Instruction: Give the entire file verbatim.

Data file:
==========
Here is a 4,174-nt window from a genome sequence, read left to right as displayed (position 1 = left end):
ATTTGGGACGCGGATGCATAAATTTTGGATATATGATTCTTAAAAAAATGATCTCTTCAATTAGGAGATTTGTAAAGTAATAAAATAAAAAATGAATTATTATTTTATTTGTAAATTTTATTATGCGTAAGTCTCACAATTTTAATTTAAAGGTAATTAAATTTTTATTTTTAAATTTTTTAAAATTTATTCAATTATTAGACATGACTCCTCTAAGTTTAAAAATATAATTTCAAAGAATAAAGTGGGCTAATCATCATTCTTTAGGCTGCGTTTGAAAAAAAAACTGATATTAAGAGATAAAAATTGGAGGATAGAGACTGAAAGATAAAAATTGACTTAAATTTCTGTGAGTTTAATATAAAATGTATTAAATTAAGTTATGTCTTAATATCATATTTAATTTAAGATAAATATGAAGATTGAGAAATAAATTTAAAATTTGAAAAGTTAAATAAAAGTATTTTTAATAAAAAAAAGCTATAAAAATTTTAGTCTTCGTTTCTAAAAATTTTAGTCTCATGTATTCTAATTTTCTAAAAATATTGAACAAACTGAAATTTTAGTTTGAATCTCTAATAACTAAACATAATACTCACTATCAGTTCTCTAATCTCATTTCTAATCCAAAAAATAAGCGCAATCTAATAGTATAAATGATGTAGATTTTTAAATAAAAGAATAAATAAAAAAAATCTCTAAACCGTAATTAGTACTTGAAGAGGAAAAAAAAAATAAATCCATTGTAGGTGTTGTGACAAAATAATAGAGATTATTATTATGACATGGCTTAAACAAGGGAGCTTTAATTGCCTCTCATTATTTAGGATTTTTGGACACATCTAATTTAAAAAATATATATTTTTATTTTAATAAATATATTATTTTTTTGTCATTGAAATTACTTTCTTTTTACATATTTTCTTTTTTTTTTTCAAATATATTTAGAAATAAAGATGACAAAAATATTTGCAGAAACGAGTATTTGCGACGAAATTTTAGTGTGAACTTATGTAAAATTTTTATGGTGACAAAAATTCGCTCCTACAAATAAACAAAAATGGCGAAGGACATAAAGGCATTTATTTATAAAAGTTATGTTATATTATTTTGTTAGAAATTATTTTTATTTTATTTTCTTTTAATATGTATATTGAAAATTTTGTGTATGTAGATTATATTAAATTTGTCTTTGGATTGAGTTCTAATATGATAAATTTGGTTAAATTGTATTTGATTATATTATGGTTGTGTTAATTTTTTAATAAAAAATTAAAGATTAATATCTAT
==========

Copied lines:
Here is a 4,174-nt window from a genome sequence, read left to right as displayed (position 1 = left end):
ATTTGGGACGCGGATGCATAAATTTTGGATATATGATTCTTAAAAAAATGATCTCTTCAATTAGGAGATTTGTAAAGTAATAAAATAAAAAATGAATTATTATTTTATTTGTAAATTTTATTATGCGTAAGTCTCACAATTTTAATTTAAAGGTAATTAAATTTTTATTTTTAAATTTTTTAAAATTTATTCAATTATTAGACATGACTCCTCTAAGTTTAAAAATATAATTTCAAAGAATAAAGTGGGCTAATCATCATTCTTTAGGCTGCGTTTGAAAAAAAAACTGATATTAAGAGATAAAAATTGGAGGATAGAGACTGAAAGATAAAAATTGACTTAAATTTCTGTGAGTTTAATATAAAATGTATTAAATTAAGTTATGTCTTAATATCATATTTAATTTAAGATAAATATGAAGATTGAGAAATAAATTTAAAATTTGAAAAGTTAAATAAAAGTATTTTTAATAAAAAAAAGCTATAAAAATTTTAGTCTTCGTTTCTAAAAATTTTAGTCTCATGTATTCTAATTTTCTAAAAATATTGAACAAACTGAAATTTTAGTTTGAATCTCTAATAACTAAACATAATACTCACTATCAGTTCTCTAATCTCATTTCTAATCCAAAAAATAAGCGCAATCTAATAGTATAAATGATGTAGATTTTTAAATAAAAGAATAAATAAAAAAAATCTCTAAACCGTAATTAGTACTTGAAGAGGAAAAAAAAAATAAATCCATTGTAGGTGTTGTGACAAAATAATAGAGATTATTATTATGACATGGCTTAAACAAGGGAGCTTTAATTGCCTCTCATTATTTAGGATTTTTGGACACATCTAATTTAAAAAATATATATTTTTATTTTAATAAATATATTATTTTTTTGTCATTGAAATTACTTTCTTTTTACATATTTTCTTTTTTTTTTTCAAATATATTTAGAAATAAAGATGACAAAAATATTTGCAGAAACGAGTATTTGCGACGAAATTTTAGTGTGAACTTATGTAAAATTTTTATGGTGACAAAAATTCGCTCCTACAAATAAACAAAAATGGCGAAGGACATAAAGGCATTTATTTATAAAAGTTATGTTATATTATTTTGTTAGAAATTATTTTTATTTTATTTTCTTTTAATATGTATATTGAAAATTTTGTGTATGTAGATTATATTAAATTTGTCTTTGGATTGAGTTCTAATATGATAAATTTGGTTAAATTGTATTTGATTATATTATGGTTGTGTTAATTTTTTAATAAAAAATTAAAGATTAATATCTAT